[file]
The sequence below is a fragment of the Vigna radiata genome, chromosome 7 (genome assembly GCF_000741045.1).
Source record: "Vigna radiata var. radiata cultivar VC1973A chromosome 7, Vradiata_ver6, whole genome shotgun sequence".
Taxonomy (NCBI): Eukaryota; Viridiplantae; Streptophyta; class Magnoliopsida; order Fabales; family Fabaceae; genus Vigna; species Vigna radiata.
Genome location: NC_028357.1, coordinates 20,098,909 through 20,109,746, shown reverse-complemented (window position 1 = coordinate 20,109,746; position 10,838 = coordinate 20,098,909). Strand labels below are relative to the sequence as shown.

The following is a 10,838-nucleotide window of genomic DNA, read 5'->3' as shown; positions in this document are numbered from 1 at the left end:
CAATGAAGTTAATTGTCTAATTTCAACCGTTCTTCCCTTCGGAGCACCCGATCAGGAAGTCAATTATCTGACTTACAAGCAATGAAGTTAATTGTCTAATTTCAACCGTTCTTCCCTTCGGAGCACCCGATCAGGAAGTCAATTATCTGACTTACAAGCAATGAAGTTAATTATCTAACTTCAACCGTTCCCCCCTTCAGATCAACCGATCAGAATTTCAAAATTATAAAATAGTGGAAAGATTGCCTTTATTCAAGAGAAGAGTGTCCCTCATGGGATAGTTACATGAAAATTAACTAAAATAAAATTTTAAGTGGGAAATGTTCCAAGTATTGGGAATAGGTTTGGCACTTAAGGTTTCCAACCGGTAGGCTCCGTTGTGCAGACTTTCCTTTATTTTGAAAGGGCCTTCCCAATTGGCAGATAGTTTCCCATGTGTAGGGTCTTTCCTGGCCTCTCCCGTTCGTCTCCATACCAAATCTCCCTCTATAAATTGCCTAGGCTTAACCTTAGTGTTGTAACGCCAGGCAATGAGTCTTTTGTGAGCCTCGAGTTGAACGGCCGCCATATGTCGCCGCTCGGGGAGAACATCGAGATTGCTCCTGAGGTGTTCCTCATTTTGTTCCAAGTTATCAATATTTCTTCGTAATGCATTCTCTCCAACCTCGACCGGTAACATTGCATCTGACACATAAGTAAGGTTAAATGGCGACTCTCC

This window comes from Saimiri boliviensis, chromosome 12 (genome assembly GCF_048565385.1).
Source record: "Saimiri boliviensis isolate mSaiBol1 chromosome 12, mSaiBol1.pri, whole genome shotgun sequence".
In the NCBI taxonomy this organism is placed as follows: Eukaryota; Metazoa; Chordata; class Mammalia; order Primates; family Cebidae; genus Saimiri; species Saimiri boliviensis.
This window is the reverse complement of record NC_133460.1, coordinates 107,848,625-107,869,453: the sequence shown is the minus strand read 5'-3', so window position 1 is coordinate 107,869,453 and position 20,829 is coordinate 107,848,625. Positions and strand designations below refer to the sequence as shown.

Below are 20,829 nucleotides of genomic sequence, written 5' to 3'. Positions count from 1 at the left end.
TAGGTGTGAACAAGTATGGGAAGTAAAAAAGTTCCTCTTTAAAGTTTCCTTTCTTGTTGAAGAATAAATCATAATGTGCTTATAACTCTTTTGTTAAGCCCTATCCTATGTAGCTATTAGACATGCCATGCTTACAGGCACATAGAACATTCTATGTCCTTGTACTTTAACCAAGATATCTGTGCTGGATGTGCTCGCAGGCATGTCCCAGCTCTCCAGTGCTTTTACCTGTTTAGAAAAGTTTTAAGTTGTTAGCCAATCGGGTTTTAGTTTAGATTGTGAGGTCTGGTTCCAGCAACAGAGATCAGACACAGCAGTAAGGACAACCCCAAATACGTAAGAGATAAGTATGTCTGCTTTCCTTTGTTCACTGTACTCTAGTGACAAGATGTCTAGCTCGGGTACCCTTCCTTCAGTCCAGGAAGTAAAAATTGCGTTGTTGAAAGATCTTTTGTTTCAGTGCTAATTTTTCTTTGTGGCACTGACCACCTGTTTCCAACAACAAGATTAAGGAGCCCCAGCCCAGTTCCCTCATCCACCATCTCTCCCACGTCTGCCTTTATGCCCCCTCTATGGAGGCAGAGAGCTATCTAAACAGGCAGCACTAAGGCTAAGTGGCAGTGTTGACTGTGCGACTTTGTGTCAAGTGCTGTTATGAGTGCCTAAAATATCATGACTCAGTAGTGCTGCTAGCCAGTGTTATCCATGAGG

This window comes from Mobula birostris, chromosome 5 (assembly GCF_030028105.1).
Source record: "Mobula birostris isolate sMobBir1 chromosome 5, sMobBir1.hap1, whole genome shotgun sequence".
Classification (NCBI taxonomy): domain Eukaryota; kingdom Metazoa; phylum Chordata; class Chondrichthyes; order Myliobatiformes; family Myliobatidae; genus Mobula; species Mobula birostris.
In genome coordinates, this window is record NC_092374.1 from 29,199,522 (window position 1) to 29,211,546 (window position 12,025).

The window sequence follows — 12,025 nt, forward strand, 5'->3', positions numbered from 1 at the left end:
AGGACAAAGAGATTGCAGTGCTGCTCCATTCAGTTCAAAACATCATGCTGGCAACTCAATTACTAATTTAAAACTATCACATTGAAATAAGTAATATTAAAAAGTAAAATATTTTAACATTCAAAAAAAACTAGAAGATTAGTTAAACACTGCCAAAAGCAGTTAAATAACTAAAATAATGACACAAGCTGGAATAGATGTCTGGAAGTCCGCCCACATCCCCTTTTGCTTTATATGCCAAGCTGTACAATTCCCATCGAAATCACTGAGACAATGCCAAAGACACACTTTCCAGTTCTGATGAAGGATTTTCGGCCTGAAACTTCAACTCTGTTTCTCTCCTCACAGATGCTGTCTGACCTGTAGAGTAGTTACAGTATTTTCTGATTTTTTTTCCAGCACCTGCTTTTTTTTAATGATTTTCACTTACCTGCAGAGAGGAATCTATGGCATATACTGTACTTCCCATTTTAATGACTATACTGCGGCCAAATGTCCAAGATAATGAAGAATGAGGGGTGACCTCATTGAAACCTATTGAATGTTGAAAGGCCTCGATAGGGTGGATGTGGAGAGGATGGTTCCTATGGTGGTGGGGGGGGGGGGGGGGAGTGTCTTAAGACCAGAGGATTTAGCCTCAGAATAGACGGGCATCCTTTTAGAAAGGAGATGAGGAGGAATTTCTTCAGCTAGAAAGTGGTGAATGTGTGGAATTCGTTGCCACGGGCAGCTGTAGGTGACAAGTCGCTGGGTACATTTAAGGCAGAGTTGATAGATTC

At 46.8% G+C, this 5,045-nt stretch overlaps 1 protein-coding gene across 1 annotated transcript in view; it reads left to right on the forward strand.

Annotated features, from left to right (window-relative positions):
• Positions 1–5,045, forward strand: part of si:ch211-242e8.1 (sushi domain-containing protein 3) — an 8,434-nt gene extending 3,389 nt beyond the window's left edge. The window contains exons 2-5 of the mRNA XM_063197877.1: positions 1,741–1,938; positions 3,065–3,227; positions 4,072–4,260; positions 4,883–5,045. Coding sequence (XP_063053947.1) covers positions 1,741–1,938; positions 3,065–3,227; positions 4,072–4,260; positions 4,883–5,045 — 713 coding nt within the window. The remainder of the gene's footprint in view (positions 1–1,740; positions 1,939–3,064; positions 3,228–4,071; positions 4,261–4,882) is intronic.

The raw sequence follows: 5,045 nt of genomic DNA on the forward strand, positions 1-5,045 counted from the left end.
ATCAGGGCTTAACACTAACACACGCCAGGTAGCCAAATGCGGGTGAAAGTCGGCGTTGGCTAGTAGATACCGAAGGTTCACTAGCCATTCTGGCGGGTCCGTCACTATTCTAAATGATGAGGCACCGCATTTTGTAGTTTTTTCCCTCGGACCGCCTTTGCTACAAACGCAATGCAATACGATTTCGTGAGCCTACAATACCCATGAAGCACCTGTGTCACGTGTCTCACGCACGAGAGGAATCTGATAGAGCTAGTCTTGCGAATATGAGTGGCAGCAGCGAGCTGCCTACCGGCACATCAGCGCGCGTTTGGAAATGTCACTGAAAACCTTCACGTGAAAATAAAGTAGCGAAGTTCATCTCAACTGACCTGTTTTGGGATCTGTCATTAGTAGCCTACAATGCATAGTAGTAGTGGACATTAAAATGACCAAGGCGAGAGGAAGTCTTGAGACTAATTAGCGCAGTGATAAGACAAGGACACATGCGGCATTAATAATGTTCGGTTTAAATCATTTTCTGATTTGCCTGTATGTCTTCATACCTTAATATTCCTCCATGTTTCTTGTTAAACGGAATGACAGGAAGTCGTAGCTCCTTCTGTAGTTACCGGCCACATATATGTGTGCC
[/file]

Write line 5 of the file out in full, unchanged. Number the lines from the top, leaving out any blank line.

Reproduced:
The following is a 10,838-nucleotide window of genomic DNA, read 5'->3' as shown; positions in this document are numbered from 1 at the left end: